Posted on May 17th, 2007 No comments
As the creator of many online communities, I’ve always found this odd. It’s not print in particular that is going away, but rather the way in which we use print — and other portable mediums — to engage audiences and advertisers. We may think of our products in terms of their delivery buckets, but the consumers and advertisers who use them think of them as brands. They respond well when those brands cater themselves to the audience — regardless of the medium.
Nowhere is this more evident than with the two-year-old Bakotopia.com community site, which recently debuted a CD and print magazine.
Bakotopia started in 2005 as an online community for the young, hip, and young-and-hip-at-heart of Bakersfield, California. Its initial purpose was to help “young” people of Bakersfield meet, hook up, sell stuff, buy stuff, vent and much more. I started and ran that community for the first year, then passed it on to Matt Munoz, who has succeeded in making Bakotopia a household name among its target audience.
As a result, Bakotopia as a brand has evolved into the defacto hub of the hopping Bakersfield music scene. On the web site there are more than 500 songs by local artists — enough to justify creation of the Bakotopia Compilation CD in March, which features 16 local bands. (You can buy the CD for $5 through Paypal. See the ad on the Bakotopia.com home page for details).
This is no small operation. Every other Thursday, 10,000 copies are delivered to 150 locations throughout Bakersfield, including music stores, coffee shops, alternative clothing stores, skate shops, nights spots and college campuses. And its pages are full of affordable ads from many of those same establishments.
The best way to describe the magazine is what MySpace may do if it produced a magazine, but with a more local flavor. Within its pages, users find many of the same people they may have met on the Web site, along with expanded art, entertainment and downtown living features. Several pages are dedicated to showcasing excerpts from things people post on their user profiles, blogs and comments. But others offer exclusive interviews with people in the community — whether or not they’re members of Bakotopia. And in every case, the magazine refers to a keyword on the Web site to read the whole story.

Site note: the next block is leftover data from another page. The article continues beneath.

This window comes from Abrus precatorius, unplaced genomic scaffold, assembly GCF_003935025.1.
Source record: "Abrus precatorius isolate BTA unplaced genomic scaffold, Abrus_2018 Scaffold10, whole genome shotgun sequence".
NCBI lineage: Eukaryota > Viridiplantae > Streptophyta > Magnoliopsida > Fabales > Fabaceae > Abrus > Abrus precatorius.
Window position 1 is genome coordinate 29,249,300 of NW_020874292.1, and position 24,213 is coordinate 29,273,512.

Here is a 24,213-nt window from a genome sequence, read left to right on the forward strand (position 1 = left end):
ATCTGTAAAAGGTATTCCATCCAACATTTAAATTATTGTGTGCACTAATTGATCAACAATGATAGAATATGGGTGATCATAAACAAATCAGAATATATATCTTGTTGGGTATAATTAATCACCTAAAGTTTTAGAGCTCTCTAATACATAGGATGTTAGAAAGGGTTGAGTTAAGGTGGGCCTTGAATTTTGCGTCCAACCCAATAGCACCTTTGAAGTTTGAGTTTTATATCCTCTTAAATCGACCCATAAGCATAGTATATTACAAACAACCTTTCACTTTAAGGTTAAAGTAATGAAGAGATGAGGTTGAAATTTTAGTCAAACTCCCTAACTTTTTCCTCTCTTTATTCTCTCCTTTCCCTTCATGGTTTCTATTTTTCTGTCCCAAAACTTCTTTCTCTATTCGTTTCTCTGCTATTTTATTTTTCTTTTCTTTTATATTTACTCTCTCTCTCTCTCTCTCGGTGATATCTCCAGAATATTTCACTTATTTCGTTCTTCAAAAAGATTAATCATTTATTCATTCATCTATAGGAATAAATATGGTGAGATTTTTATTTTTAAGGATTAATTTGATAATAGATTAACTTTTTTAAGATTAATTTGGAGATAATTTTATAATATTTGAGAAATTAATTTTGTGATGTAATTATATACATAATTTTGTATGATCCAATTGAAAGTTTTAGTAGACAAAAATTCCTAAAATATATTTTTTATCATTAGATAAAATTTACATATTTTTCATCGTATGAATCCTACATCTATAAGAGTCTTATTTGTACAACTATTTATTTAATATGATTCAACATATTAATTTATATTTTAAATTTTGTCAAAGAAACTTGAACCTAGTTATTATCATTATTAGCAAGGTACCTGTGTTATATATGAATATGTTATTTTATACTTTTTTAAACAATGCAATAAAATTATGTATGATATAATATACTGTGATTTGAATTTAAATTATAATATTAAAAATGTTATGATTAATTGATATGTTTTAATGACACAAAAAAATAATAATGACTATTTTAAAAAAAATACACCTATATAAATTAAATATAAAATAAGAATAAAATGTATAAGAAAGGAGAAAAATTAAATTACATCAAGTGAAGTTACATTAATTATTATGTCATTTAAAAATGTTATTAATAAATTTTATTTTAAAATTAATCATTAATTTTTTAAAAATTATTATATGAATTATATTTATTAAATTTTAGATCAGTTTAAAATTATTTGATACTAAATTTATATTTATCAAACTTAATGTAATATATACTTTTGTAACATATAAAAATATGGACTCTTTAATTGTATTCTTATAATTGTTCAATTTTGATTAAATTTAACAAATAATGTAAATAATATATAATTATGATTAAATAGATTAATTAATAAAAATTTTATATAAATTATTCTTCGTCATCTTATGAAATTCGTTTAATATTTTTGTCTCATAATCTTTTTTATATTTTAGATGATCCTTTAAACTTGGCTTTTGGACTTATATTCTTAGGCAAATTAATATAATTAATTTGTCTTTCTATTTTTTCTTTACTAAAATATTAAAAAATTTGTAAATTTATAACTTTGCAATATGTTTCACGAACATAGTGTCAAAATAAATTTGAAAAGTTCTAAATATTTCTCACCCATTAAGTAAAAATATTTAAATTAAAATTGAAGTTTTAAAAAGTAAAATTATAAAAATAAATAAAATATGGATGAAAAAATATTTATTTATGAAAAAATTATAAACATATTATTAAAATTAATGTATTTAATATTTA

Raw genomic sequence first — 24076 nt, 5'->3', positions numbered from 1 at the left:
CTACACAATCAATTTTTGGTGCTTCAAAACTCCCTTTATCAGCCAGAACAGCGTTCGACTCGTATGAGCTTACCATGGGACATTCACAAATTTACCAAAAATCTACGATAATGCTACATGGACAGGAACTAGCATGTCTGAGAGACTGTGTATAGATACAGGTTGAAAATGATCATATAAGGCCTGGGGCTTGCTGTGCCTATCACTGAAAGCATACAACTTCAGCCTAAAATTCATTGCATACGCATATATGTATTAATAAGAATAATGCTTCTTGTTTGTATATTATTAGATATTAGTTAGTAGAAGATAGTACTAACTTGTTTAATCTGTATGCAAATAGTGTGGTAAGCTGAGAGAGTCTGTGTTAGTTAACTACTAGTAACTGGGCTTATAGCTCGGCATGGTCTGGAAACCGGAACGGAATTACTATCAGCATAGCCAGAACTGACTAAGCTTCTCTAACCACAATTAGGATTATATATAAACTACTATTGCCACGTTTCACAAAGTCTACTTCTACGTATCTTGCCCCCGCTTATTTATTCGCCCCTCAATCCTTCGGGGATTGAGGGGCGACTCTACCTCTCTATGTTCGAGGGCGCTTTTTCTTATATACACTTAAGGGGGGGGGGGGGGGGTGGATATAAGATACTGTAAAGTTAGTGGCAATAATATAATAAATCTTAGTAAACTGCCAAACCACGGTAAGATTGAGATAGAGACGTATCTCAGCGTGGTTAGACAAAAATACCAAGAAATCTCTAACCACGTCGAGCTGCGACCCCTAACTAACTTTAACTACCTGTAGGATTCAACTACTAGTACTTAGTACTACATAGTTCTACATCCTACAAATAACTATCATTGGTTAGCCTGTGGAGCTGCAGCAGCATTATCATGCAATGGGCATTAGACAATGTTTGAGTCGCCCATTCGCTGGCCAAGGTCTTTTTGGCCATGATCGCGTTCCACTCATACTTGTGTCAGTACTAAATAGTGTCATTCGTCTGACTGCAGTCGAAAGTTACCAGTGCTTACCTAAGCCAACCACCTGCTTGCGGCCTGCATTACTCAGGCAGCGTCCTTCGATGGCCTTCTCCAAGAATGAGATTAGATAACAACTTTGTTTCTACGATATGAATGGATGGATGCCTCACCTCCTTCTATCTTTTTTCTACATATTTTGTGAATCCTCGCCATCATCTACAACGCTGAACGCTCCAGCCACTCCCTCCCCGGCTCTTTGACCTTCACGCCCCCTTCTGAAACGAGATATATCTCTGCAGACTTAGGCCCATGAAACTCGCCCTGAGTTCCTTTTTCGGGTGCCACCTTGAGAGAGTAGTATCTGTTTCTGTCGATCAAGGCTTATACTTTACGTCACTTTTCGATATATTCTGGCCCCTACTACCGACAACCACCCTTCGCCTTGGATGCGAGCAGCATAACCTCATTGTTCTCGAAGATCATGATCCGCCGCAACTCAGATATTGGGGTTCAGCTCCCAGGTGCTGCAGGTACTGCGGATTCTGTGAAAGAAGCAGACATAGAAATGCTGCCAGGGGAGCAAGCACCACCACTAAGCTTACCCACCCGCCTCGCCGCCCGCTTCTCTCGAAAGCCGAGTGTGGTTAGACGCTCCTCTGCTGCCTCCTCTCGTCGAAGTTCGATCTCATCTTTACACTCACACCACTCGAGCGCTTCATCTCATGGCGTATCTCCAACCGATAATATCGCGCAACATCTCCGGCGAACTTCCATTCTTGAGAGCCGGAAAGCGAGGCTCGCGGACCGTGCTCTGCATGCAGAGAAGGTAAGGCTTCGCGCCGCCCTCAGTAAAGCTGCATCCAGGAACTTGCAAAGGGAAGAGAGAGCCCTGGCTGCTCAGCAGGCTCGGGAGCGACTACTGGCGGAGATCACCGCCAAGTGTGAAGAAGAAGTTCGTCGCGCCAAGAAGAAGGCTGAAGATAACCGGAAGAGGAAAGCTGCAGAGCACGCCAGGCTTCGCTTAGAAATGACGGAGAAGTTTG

The magazine also has advertising (as does the Web site — contrary to what people remember from our first year of operation). That’s not the only reason the print edition was created, but it’s a big one. It’s good to remember that while online audiences are growing, the people and businesses who use them all live in a very terrestrial world.
We have observed that the participatory Bakotopia.com drives virtual encounters that ultimately leads back to real-world interactions. And sometimes we fuel that by producing concerts and having a visible presence at local events. Layering a terrestrial print product onto a thriving virtual community will only increase overall audience interaction, and by focusing on the users, we believe we can create circular behaviors between the print and online products. That in turn will lead to even more audience growth, which will create opportunities for more advertising and maybe even new delivery mechanisms that fuel even more growth.
So is print dead? I don’t think so. If anything, terrestrial content delivery is thriving in Bakersfield — and the fastest growing segment is in niche communities. The Bakersfield Californian is very lucky to have realized this early on with The Northwest and Southwest Voices, Mas magazine, and now Bakotopia. Congratulations to Matt Munoz and the team at Mercado Nuevo for launching the Bakotopia Magazine!
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